France faces criticism over soft touch with Tunisia
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As the death toll mounts in Tunisia from protests against Tunisian President Zine al-Abidine Ben Ali’s regime, France’s caution in denouncing the violence has drawn considerable criticism. France24.com takes a closer look.
As the Tunisian government clamps down on spreading civilian protests in the country, much of the international community has spoken out: the EU, US, and the UN, for example, have released firm statements against the Tunisian authorities’ actions and the dozens of deaths that have resulted from the violence.
But Paris’s muted response to the protests and repression in its former North African protectorate has raised eyebrows and drawn criticism from both inside and outside of France.
A ‘balanced’ French position?
On Thursday, weeks after the first protests started in mid-December, French Prime Minister François Fillon finally denounced what he called “a disproportionate use of force” by Tunisian authorities. Protesters have faced off against military units and riot police, with the International Federation for Human Rights saying Thursday that 66 people had been killed in the unrest.
“Deploring the violence, calling for peace, expressing our concern, this is a balanced position that France considers appropriate for the Tunisian situation”, added government spokesman François Baroin. “Considering our ties of friendship [with Tunisia] and our common history, going further would amount to interference, which is not at all French diplomatic style”.
One day before, Foreign Minister Michèle Alliot-Marie had refused to “pose as a lesson giver in a situation we realize is complex” and suggested that French police forces could help their Tunisian counterparts “appease the situation through law enforcement techniques ”. Her remarks created a buzz of disapproval on Twitter and Facebook where anti-Ben Ali militants have been posting messages and spreading information on the protests.
The riots in Tunisia were set off when a street vendor set himself on fire Dec. 17 after police confiscated his stand because he did not have a permit. Demonstrators have been demanding more jobs, but have also been protesting against the repressive government and calling specifically for the departure of President Zine al-Abidine Ben Ali.
Criticism of France’s moderation in response to the turmoil mounted Wednesday with a statement from French Socialists “regretting the heavy silence of French authorities” in the matter. “France’s voice should be clear and today it is totally weak, as if it had to be in sync with President Ben Ali and his regime”, added French Socialist Jean-Marc Ayrault interviewed on French TV Thursday.
”France should condemn, and I personally condemn the repression [in Tunisia]: citizens are being shot, there are people being killed”, he said. He also qualified as “shameful” Michèle Alliot-Marie’s allusion to potential security cooperation between France and Tunisia to better control the protesters.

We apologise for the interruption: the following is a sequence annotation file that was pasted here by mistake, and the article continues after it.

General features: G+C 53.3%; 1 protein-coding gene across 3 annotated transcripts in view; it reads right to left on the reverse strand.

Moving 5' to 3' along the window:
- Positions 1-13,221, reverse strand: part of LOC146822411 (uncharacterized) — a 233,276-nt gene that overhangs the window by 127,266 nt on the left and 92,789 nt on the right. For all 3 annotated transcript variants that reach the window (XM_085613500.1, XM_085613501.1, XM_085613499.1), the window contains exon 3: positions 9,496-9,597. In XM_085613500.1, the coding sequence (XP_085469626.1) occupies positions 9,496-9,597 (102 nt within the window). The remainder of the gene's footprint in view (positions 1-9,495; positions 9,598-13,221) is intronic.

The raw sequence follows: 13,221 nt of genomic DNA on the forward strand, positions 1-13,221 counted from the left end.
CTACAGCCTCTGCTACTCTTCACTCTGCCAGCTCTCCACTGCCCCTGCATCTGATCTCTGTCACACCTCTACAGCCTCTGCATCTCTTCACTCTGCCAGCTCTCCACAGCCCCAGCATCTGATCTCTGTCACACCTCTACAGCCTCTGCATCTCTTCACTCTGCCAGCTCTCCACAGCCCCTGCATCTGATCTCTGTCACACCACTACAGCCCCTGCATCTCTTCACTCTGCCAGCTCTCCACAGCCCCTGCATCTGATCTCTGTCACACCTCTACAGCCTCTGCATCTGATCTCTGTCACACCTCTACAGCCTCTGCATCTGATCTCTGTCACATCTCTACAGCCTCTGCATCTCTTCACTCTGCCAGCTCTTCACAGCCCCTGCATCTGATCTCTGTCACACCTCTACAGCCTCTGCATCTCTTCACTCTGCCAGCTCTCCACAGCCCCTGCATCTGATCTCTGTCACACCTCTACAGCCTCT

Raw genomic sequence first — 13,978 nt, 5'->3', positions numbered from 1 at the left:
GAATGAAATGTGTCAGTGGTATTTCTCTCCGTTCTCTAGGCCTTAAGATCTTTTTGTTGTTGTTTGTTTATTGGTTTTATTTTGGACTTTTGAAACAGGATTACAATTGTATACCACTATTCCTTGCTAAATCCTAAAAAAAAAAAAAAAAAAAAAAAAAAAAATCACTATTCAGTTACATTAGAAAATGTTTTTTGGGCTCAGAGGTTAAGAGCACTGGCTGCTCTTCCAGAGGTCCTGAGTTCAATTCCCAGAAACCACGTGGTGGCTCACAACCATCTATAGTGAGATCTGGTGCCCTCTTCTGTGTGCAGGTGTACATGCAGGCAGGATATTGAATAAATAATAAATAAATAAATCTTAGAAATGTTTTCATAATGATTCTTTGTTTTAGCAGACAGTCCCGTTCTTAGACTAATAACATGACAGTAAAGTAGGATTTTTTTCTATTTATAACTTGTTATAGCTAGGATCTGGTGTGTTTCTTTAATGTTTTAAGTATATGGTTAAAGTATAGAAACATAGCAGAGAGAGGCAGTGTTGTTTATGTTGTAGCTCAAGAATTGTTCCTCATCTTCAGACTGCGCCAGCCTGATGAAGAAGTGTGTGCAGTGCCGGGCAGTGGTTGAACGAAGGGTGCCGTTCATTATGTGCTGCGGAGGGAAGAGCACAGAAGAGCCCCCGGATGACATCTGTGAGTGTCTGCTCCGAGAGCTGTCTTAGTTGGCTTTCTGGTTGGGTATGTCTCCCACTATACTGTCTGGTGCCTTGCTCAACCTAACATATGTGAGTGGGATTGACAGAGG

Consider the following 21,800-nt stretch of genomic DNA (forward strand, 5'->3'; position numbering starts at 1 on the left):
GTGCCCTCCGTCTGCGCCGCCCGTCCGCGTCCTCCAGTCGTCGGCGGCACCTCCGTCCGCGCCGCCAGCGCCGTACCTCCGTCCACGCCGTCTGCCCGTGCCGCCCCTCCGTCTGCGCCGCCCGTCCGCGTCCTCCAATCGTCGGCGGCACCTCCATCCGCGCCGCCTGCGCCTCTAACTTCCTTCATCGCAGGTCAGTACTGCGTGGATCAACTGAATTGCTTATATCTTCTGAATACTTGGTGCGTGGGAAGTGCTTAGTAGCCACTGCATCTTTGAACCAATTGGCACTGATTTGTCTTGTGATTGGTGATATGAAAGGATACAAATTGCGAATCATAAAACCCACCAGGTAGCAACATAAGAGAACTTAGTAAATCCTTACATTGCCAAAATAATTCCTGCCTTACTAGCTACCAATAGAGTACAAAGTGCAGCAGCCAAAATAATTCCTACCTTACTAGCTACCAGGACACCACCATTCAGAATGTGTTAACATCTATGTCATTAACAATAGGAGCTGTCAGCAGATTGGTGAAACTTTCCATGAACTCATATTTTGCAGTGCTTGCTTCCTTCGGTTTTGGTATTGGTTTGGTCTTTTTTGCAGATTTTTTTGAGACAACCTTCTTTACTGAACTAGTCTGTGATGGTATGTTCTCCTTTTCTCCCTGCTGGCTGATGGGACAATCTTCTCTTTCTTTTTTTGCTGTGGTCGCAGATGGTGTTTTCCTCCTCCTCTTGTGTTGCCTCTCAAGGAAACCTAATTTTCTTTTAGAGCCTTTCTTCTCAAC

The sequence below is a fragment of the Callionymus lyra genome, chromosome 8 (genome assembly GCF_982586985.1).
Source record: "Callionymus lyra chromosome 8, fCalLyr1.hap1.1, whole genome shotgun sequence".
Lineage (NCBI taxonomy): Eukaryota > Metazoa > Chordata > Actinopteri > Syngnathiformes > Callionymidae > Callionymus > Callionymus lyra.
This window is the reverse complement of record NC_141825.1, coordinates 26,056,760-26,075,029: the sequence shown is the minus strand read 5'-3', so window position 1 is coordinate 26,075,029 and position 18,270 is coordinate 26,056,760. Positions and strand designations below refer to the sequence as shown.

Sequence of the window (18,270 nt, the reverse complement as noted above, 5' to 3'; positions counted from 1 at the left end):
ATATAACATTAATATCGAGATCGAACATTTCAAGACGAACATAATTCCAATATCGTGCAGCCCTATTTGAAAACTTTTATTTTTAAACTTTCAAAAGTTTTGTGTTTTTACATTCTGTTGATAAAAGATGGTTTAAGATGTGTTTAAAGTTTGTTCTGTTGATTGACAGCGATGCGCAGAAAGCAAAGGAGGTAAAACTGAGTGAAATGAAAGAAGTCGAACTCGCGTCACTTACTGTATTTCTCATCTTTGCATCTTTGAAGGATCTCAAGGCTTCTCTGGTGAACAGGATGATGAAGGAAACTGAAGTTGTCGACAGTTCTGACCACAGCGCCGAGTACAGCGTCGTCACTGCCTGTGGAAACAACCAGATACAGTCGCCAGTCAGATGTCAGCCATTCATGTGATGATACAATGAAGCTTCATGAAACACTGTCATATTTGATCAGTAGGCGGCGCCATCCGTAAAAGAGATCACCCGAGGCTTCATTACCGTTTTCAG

Socialist Party head and presidential hopeful Martine Aubry also added her voice to the growing chorus of criticism from the French left, urging France “to strongly condemn the unacceptable repression” in Tunisia.
'Unrealistic and shocking'
Interviewed by France24.com, Vincent Geisser, a researcher specialised in the Arab world, called the French reaction to the Tunisian crisis “unrealistic and shocking to many people”. Meanwhile, the executive editor of Algerian newspaper Le Matin, Mohamed Benchicou, slammed France’s last two presidents (as well as former US president George W. Bush) for supporting the Tunisian regime in the name of a “cynical opposition” between “dictatorship and terrorism”, “peace and freedom”.
France may pay ‘steep price’
France’s muted reaction to civil rights issues in Tunisia is nothing new. Officials on both side of the French political spectrum have for decades carried on a particular brand of “friendly” diplomacy with the country. France’s charged history in the region – Tunisia acquired total independence in 1956 following a period of violent backlashes against France – at least partly accounts for the fact that it treads lightly in its dealings with Tunisia. Moreover, there is today a large Tunisian diaspora in France and the two countries enjoy close economic ties.
French leaders have therefore often hesitated to take too firm a stance with their Tunisian counterparts. In 2003, former President Jacques Chirac ruffled feathers when interviewed about a female lawyer’s hunger strike in protest against Tunisian authorities’ human rights abuses. “The most basic of all human rights is to eat, to be cared for, to have access to an education and a home”, Chirac said, seeming to praise the country.
A similar tone was struck by Sarkozy on a visit to Tunis in 2008, when he announced that liberties were evolving in Tunisia and paid homage to “the country’s determined fight against terrorism, the true enemy of democracy”.
According to Vincent Geisser, France risks “paying a steep price” for this attitude. “Whether Tunisia moves toward a radical regime change or a more moderate solution, France could be left out of the process”, he said. “Not only in Tunisia, but all over North Africa”.
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